Two Win Rhodes Scholarships
Holed up in separate cities on the final day of a grueling interview process in November, Aryn Frazier (Col ’17) and Lauren Jackson (Col ’17) texted each another from Chicago and Washington, D.C., as they anxiously waited to hear if they had won one of academia’s most prestigious honors. Frazier got the good news first; about an hour later it was Jackson’s turn. The UVA fourth-years, who had become friendly while studying in London during the summer of 2015, were two of 32 Americans named 2017 Rhodes scholars.
Starting in October at the University of Oxford in England, Frazier will pursue a master’s in comparative politics; Jackson will seek one in international relations.
Frazier, a Silver Spring, Maryland, native, says her experiences at UVA as president and political action chair of the Black Student Alliance make her want to have a deeper understanding of how people form their political ideologies and act on them. “I think that’s the only way to get rid of some of that tension” in the country, she says.
At Oxford, Jackson hopes to delve into how media affect foreign policy and public opinion—an interest she says was piqued by growing up Mormon in Little Rock, Arkansas. “I was always attuned to media representation because many of my evangelical or Southern Baptist friends—all they knew about Mormons was what they heard about from sensationalized portrayals of the [Mitt] Romney campaign or TV shows,” she says. “I was constantly aware of how my faith was being portrayed publicly, and it made me attentive to inaccurate representation of minority groups around the world.”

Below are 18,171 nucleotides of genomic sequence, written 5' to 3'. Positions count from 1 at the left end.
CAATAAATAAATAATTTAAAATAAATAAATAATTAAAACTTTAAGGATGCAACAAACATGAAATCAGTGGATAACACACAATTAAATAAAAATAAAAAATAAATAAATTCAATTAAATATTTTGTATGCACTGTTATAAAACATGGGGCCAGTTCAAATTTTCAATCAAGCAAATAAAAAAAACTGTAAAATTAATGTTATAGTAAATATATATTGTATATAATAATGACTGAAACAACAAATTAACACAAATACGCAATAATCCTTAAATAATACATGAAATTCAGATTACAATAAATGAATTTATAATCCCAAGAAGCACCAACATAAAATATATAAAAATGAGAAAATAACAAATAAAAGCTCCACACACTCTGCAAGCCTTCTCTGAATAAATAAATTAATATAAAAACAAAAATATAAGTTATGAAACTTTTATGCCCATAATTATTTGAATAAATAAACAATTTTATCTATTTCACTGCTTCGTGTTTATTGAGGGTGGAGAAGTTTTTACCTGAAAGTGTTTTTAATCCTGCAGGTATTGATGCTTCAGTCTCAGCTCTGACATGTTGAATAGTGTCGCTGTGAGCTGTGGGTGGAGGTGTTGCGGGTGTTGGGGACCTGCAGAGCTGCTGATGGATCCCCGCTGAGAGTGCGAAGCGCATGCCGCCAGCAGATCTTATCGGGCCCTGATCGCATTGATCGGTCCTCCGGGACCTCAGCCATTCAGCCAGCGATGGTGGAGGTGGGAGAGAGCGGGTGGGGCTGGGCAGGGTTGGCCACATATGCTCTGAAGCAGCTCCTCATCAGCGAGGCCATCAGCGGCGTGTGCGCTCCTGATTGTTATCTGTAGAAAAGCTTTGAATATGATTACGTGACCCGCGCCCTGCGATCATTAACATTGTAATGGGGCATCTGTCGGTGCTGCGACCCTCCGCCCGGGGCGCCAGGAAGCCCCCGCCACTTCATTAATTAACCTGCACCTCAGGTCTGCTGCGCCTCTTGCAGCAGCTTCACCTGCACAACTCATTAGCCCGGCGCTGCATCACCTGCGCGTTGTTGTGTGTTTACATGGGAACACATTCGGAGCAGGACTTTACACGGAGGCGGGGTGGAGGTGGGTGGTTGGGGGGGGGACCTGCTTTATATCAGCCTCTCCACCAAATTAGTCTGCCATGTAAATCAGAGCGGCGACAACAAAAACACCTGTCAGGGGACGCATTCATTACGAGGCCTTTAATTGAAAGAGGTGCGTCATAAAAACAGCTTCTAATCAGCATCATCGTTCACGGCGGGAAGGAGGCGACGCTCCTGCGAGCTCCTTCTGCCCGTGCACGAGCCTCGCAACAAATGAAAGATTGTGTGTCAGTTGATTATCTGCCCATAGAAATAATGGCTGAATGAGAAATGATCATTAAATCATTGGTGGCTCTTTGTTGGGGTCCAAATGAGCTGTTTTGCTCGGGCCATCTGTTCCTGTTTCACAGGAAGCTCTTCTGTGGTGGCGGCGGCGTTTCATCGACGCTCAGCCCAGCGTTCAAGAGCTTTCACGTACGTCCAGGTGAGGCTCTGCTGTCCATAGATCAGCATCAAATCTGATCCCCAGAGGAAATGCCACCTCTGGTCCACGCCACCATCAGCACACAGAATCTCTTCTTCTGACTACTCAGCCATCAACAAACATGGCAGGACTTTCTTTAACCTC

Frazier and Jackson are Virginia’s 52nd and 53rd Rhodes scholars. Past scholars include famed historian and author Stringfellow Barr (Col 1916); UVA professor of politics Larry Sabato (Col ’74); UVA English professor Jahan Ramazani (Col ’82); and pastor Brad R. Braxton (Col ’91).
A UVA First: Three Marshall Scholars
For the first time, UVA had three students earn Marshall Scholarships in the same year. In November, William Henagan (Col ’16, Com ’17), Abraham Axler (Col ’17) and Sarah Koch (Col ’17) received the coveted accolade. MIT was the only school to have more recipients than UVA. Across the country, just 40 Marshall Scholarships were awarded. “I think we should be extremely proud of this,” says Andrus Ashoo, associate director of UVA’s Center for Undergraduate Excellence. “I don’t know that we’ll ever have three again; it’s a big deal.” Marshall scholars can study at any university in the United Kingdom.
Hannah Graham Memorial Award recipients Jessica Amick (Col ’19), Golda Houndoh (Col ’19) and Nadjad Nikabou-Salifou (Col ’19) are headed to Africa. Nikabou-Salifou and Houndoh will conduct a health impact study in Lomé, Togo, while Amick’s study will focus on maternal mortality and morbidity in Rwanda. Nikabou-Salifou and Houndoh are originally from Lomé and still have family there. “We both applied [for the award] thinking that maybe one of us would get it,” says Houndoh, “but the Grahams pulled a funny one on us and gave it to us both, and we are both just so happy to be able to give back.”
The award honors Hannah Graham, a UVA student who was murdered in 2014, and goes to students who share her commitment to service.